Prior to joining U of T, Janine held an administrative directorship roles at the Centre for Addiction and Mental Health (CAMH) where she initiated the Early Intervention Program in Mood Disorders, a collaborative project with the Canadian Mental Health Association.
Dr. Catherine M. Sabiston, University of Toronto
Canada Research Chair in Physical Activity & Mental Ability, Faculty of Kinesiology & Physical Education
Dr. Catherine M. Sabiston is an Associate Professor of exercise and health psychology at the University of Toronto and holds a Canada Research Chair (Tier II) in Physical Activity and Mental Health. Dr. Sabiston’s research primarily focuses on strategies to improve physical activity and reduce sedentary behaviour among individuals across the lifespan, and how physical activity relates to mental health. Dr. Sabiston has nearly 150 peer reviewed articles, as well as numerous book chapters and has been involved in over 300 conference presentations and community public health talks. She has received numerous career awards for her work in sport, exercise and health psychology, and has held nearly $17 million in funding to conduct her research, which has been the impetus behind television documentaries, radio and newspaper articles and a life-style behaviour show. She is also a Director of the newly developed Mental Health and Physical Activity Research Centre at the University of Toronto.
Dr. Tayyab Rashid, University of Toronto Scarborough
Clinical Psychologist | Co-Chair, Post-Secondary Student Mental Health, Canadian Association of Colleges and Universities Student Services (CACUSS)
Dr. Tayyab Rashid is a licensed clinical psychologist at the Health & Wellness Centre, and an Associate Faculty in the graduate psychological clinical science program at the University of Toronto Scarborough (UTSC) and an Adjunct Faculty at the Executive Master’s Program in Positive Leadership at the IE University, Spain. Trained with Dr. Martin Seligman, at the Positive Psychology Centre, University of Pennsylvania, Dr. Rashid‘s expertise includes positive psychology interventions and strengths-based resilience and mental health of young adults in post-secondary settings.
Dr. Rashid is Co-Chair of Canada’s National Campus Mental Health Community and is the Inaugural President of the Clinical Division of the International Positive Psychology Association. Dr. Rashid has worked with individuals surviving severe trauma, including survivors of 9/11 attacks, the Asian Tsunami and refugee families.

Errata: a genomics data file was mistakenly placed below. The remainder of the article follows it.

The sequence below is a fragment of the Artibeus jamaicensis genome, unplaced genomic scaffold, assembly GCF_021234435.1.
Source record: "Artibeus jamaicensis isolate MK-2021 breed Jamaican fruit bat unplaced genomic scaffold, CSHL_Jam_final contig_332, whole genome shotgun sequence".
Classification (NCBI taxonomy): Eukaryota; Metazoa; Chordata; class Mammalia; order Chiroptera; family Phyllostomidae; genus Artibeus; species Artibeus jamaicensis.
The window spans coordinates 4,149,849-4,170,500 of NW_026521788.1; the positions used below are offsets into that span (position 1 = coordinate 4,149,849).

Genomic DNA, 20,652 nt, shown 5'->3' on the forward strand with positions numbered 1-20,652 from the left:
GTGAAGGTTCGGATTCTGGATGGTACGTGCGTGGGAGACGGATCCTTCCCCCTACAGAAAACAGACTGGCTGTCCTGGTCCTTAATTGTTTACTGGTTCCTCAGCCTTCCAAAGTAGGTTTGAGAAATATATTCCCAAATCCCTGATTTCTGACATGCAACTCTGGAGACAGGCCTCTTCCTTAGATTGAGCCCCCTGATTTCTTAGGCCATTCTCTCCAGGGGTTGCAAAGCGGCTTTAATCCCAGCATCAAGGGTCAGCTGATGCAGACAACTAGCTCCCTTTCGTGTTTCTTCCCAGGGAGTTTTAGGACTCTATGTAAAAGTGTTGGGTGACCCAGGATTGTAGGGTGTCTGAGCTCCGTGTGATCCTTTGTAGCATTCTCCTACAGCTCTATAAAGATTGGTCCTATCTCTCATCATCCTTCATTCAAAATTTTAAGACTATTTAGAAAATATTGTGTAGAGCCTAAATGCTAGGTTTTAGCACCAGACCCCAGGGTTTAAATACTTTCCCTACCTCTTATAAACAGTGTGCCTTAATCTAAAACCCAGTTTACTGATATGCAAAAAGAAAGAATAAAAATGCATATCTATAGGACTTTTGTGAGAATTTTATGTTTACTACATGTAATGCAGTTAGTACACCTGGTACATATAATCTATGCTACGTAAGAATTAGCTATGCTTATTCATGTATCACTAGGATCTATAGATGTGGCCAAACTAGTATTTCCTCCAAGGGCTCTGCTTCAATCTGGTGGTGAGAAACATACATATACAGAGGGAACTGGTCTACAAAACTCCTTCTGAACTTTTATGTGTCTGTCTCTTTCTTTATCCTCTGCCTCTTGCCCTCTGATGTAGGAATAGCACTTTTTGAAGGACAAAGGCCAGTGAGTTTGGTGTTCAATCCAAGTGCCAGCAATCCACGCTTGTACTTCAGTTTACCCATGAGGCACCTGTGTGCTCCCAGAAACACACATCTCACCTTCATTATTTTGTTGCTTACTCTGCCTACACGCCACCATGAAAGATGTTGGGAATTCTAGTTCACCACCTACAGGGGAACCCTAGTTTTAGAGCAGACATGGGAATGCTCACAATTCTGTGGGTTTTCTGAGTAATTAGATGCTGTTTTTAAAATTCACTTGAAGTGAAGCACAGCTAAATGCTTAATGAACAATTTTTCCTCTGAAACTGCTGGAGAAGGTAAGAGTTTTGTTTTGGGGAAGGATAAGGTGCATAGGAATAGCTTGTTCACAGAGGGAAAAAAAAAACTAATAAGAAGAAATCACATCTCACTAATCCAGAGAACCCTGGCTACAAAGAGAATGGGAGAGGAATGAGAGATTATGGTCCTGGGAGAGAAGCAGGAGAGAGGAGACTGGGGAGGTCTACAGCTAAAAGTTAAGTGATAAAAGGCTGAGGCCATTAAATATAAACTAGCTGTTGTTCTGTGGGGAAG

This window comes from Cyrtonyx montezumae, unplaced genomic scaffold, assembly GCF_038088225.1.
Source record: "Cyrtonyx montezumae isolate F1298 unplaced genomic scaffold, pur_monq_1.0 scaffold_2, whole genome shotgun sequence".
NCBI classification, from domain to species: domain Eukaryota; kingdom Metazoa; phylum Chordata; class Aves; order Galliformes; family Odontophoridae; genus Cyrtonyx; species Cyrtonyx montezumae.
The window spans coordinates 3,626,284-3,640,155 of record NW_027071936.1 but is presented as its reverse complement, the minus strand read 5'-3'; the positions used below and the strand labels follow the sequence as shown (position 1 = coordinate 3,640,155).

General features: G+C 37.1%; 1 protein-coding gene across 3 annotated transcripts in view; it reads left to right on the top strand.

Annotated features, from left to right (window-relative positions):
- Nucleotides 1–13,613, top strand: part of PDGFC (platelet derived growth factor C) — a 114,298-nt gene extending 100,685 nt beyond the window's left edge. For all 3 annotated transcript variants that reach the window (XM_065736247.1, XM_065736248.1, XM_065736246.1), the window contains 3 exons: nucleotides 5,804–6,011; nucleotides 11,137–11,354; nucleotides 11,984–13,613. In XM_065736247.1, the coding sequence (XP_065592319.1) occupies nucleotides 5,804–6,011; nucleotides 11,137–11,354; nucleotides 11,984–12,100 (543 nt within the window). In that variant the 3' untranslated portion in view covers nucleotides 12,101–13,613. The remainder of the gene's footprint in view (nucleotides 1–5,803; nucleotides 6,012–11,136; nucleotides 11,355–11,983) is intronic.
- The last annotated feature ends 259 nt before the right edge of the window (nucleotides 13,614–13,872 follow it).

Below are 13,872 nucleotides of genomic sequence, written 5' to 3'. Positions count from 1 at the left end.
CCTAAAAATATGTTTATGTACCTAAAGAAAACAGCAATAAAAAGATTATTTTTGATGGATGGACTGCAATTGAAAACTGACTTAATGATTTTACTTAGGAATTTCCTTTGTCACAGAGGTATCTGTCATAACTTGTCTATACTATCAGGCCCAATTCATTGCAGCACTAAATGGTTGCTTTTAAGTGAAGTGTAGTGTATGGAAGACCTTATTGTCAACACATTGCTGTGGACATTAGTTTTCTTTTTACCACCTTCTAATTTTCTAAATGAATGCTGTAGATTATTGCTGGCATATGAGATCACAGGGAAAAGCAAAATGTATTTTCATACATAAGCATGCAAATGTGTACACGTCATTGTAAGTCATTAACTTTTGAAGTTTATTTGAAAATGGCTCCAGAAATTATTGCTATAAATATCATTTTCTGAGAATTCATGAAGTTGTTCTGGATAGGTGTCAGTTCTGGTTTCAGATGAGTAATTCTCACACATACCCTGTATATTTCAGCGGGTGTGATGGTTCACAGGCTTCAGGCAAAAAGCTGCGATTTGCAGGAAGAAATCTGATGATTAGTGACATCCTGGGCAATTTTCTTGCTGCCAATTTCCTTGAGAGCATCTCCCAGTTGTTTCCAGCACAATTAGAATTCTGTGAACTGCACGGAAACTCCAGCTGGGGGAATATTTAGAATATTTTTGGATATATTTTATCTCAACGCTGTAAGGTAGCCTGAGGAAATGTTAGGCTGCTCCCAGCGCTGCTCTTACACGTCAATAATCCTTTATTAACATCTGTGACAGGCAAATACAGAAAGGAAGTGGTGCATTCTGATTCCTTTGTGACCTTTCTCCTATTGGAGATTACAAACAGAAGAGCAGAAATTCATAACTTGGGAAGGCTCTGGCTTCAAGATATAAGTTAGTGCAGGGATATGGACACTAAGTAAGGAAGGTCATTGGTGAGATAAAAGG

Trained in Hatha yoga and Mindfulness-Based Stress Reduction (MBSR), published in peer-reviewed journals, and an invited keynote speaker, Dr. Rashid’s work has been featured in peer-reviewed papers, the Wall Street Journal, Maclean’s magazine, Canadian Broadcasting Cooperation (CBC) and at TEDx.
Currently, Dr. Rashid leads Flourish – a preventive mental health initiative at the University of Toronto Scarborough. This program has been recognized with two Excellence in Innovation Awards and has also won a large grant to implement the program at multiple sites.
David R. Reetz, PhD, Rochester Institute of Technology August Center
Director of Counseling and Psychological Services
David R Reetz is a licensed psychologist in Illinois and Indiana. He has trained and worked in mental health for twenty years. He has held the dual role of clinician and administrator in higher education for ten years. As a higher education leader in student mental health, he is responsible for the overall development, application, and evaluation of student mental health service policies and operations.
Additionally, he is responsible for all aspects of Counseling and Psychological Service personnel management. He speaks regularly at national conferences and is lead researcher for the largest survey database on college and university mental health service delivery practices, policies, and trends (AUCCCD Annual Directors’ Survey). His professional vision aligns with his University and professional community by fusing strength-based student mental health and wellness to integrated academic, personal, and professional development and success.
Ben Bridgstock, Algonquin College
Manager, Counselling Services, First Generation/Youth, Crown Ward & Spiritual Centre, Student Support Services